|This fertile region
is located between the northern Appennines and
the Mediterranean Sea. The landscape is, typically,
one of vine-covered hills, cypress woods, fields of sunflowers and
remote hilltop villages.
best-known Italian wine, is made in the area north of Siena,
and several wine cellars are open to the public. There are a number
of volcanic spas, most notably Monsummano Terme
and Montecatini Terme. On the coast, the Versalia,
to the north, offers a 30km- (18-mile) stretch of organised bathing
establishments, while the beaches located to the south are less
The principal Tuscan city, Florence (Firenze) is
the world’s most celebrated storehouse of Renaissance
art and architecture. Situated on the banks of the Arno
below the wooded foothills of the Appennines, this
beautiful city has long been the focus of Italian arts and letters.
Alberti, Boccaccio, Botticelli, Brunelleschi, Dante, Donatello,
Fra Angelico, Giotto, Leonardo da Vinci, Masaccio, Michelangelo,
Petrarch and Vasari are among the many associated with
establishing the pre-eminence of the city. Brunelleschi’s
revolutionary design for the dome of the Duomo
(Cathedral) is generally accepted as the first expression of Renaissance
ideas in architecture. This dome still dominates the city’s
roofscape, just as the great Piazza del Duomo at
its feet dominates life at street level. The square is ringed with
cafés and is a popular meeting place. Between there and the
river are many of the best-loved palazzi (palaces), whilst close
by to the north are the churches of San Lorenzo and Santa
Maria Novella. The shop-lined Ponte Vecchio bridge
scans the river to arrive at Palazzo Pitti and
the Boboli Gardens.
The Uffizi Gallery is home to one of the world’s
most celebrated art collections including masterpieces such as Botticelli’s
Birth Of Venus, Caravaggio’s Young Bacchus,
Leonardo da Vinci’s Annunciation, Michelangelo’s Holy
Family and Titian’s Urbino Venus.
Some of the country’s most important sculptures are found
within the Museo Nazionale del Bargello, including
works by Michelangelo and Donatello.
Michelangelo’s famous statue of David
may be viewed at the Accademia di Belle Arti close
to the University.
Siena’s most prosperous era pre-dated the Renaissance and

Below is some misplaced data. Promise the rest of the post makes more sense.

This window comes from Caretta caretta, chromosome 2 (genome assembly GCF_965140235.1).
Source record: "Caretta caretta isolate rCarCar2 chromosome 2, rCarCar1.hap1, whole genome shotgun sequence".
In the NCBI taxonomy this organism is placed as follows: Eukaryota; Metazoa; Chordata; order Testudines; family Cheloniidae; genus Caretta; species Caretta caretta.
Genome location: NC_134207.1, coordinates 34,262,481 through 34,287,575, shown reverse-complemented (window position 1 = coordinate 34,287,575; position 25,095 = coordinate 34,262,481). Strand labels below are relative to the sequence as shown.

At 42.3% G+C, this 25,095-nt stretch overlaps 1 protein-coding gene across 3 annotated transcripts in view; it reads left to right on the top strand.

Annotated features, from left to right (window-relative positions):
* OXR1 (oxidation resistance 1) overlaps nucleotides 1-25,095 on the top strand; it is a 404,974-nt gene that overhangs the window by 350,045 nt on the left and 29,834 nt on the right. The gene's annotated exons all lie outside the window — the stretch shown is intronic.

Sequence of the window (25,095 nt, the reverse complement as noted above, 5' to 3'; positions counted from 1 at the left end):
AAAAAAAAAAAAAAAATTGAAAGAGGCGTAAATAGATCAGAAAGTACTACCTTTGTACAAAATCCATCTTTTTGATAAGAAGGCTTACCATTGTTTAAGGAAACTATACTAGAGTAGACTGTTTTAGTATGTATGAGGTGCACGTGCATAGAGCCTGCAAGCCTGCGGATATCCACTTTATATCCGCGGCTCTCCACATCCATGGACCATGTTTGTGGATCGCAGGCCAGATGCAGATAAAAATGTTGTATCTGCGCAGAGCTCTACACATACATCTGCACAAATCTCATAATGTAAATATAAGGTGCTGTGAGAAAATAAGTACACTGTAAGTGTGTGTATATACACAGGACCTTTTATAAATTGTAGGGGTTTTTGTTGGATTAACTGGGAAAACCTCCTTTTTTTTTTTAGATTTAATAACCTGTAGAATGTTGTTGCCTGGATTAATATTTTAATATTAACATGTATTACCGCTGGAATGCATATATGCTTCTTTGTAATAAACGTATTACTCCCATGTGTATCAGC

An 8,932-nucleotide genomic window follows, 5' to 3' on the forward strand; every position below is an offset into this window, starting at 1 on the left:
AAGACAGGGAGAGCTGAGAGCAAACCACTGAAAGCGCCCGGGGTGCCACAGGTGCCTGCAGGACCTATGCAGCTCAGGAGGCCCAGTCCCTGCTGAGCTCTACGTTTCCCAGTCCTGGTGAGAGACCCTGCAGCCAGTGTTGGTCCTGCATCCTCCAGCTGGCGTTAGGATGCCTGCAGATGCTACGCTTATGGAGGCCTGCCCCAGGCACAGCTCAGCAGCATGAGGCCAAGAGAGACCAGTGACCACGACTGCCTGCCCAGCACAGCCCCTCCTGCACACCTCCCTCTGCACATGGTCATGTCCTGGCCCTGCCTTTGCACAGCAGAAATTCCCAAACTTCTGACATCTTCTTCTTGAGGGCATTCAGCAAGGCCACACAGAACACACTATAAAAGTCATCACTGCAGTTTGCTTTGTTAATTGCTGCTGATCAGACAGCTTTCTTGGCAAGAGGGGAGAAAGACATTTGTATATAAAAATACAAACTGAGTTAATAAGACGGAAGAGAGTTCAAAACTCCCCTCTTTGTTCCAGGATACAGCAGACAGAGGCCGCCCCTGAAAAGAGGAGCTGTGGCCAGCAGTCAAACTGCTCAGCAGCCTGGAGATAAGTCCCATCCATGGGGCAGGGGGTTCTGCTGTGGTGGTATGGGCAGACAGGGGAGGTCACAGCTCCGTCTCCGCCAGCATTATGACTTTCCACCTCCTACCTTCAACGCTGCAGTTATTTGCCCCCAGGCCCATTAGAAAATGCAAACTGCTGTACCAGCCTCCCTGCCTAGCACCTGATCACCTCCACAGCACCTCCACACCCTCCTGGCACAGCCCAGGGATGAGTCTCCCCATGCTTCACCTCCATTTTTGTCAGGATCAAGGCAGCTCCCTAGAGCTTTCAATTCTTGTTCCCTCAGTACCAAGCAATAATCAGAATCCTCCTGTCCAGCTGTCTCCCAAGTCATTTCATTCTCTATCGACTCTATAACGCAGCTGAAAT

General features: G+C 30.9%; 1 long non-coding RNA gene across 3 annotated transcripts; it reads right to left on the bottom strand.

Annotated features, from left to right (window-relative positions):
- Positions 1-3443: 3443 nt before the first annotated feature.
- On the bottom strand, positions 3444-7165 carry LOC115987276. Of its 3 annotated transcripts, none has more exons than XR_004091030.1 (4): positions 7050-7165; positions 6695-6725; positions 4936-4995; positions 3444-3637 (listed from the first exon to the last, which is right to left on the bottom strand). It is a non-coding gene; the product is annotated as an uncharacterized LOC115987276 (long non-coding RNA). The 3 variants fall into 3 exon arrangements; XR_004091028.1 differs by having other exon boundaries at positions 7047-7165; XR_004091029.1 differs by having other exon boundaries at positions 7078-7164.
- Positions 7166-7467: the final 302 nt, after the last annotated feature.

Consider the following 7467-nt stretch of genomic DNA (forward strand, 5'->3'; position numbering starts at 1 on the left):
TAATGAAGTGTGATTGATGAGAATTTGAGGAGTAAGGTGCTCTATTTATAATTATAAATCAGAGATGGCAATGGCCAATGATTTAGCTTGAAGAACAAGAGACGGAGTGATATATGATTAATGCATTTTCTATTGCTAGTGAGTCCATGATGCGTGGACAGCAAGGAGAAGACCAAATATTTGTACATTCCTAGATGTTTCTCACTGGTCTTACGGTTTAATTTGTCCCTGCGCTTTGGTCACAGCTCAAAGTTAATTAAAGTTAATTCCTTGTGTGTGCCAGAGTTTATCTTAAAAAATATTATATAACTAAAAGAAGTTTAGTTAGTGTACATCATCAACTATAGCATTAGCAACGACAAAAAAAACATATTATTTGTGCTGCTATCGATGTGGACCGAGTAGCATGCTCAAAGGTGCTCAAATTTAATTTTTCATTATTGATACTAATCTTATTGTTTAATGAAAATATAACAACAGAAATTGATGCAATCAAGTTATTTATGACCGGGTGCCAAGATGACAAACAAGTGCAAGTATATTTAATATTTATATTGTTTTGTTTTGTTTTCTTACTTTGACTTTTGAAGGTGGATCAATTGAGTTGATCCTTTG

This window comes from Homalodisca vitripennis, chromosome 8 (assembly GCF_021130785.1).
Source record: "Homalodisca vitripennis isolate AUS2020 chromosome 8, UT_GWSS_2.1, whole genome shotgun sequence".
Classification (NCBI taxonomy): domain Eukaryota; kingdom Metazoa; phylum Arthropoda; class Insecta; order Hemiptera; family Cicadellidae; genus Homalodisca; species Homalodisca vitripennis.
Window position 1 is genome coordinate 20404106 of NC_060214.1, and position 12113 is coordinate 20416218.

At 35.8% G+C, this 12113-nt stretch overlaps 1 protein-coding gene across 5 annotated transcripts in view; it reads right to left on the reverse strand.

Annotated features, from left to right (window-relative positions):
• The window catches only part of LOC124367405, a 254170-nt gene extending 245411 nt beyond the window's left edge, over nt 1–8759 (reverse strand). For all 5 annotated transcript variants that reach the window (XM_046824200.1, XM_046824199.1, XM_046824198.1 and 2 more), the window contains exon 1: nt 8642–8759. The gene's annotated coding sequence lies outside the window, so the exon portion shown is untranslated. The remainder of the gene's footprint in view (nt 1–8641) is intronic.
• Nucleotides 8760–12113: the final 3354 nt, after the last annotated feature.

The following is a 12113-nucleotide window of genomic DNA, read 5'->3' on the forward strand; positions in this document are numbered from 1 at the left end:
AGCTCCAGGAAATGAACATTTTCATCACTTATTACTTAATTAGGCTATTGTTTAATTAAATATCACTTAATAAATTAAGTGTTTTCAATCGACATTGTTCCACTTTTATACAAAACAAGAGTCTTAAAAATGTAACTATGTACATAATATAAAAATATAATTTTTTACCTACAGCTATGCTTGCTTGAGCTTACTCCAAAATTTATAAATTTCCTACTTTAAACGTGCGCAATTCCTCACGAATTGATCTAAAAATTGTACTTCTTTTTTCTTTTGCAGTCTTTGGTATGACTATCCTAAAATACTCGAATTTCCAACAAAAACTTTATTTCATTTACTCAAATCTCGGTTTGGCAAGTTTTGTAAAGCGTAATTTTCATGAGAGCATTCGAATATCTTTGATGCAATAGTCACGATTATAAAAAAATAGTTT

therefore much of the fabric of the city is in the older Gothic
and Romanesque styles. While most buildings are of reddish-brown
brick (hence the colour ‘burnt sienna’), the stunning
Cathedral is constructed of alternating stripes of black and white
marble, said to be one of the best examples of Italian Gothic architecture.
The labyrinth of narrow cobbled streets that make up the historic
centre converge at Piazza del Campo. Overlooked
by the giant campanile of the Palazzo Pubblico,
this is possibly the most complete Medieval piazza in Italy. Twice
during the year, on 2nd July and 16th August, a notorious bareback
horserace known as the Palio is held here. It has
been a special event since the 13th century and attracts crowds
from all around the world. The 700-year-old university holds a summer
school in Italian.
Located north of Siena, Pisa is famous for its
Leaning Tower, a free-standing campanile or bell tower.
Closed to the public since 1990, the tower has now reopened following
a lengthy restoration project.
Next to the tower, on Campo dei Miracoli, stand the elegant 11th-century
Gothic Cathedral and the Baptistry. Nearby, the
13th-century Camposanto is a cemetery contained within a unique
collonaded courtyard, said to have been built to enclose earth brought
from Jerusalem by the Crusaders.
Arezzo is made up of an old upper town and a modern lower town,
and also is an important centre for the production of gold jewellery.
Within the old town lie the Duomo, decorated with
16th-century stained glass windows, and the Basilica di
San Francesco, containing a highly esteemed cycle of frescoes
by Piero della Francesca depicting the Legend
of the True Cross. The Piazza Grande is
a beautiful Medieval square, famous for its regular antiques market,
overlooked by several impressive historic buildings, notably the
church of Santa Maria della Pieve and the Loggiato
del Vasari, the home Vasari built for himself in 1540.
The walled town of Lucca is famed for its elaborate churches, which
include the Cathedral of San Martino with its asymmetric
façade and campanile, the striking San Frediano
decorated with colourful mosaics, and San Michele in Foro,
built on the site of the Roman forum. The main shopping street,
Fillungo, is noted for a number of early-20th-century,
This city known as the city of beautiful towers,
San Gimignano is one of the best-preserved Medieval towns in Italy.
During the Middle Ages, when the height of one’s tower was
a symbol of prestige, families vied to build the tallest structure.
Currently, 14 of the original 76 towers remain, creating a truly
The Tuscan Archipelago is a group of scattered islands located between
Tuscany and Corsica. The best
known is Elba, which is linked to Piombino on the
mainland by regular hydrofoil and ferry services. Famous as the
place where Napoleon was briefly exiled before
his final defeat at Waterloo, it has lovely beaches
and campsites shaded by pines. Napoleon’s two homes, Palazzina
Napoleonica dei Mulini (created out of two windmills) and
Villa Napoleonica di San Martino and are both open
to the public.
Other places of note in Tuscany are Volterra, a
beautifully preserved Medieval hilltown, Livorno,
the principal commercial port and Carrara, where
high-grade white marble has been quarried since Etruscan times.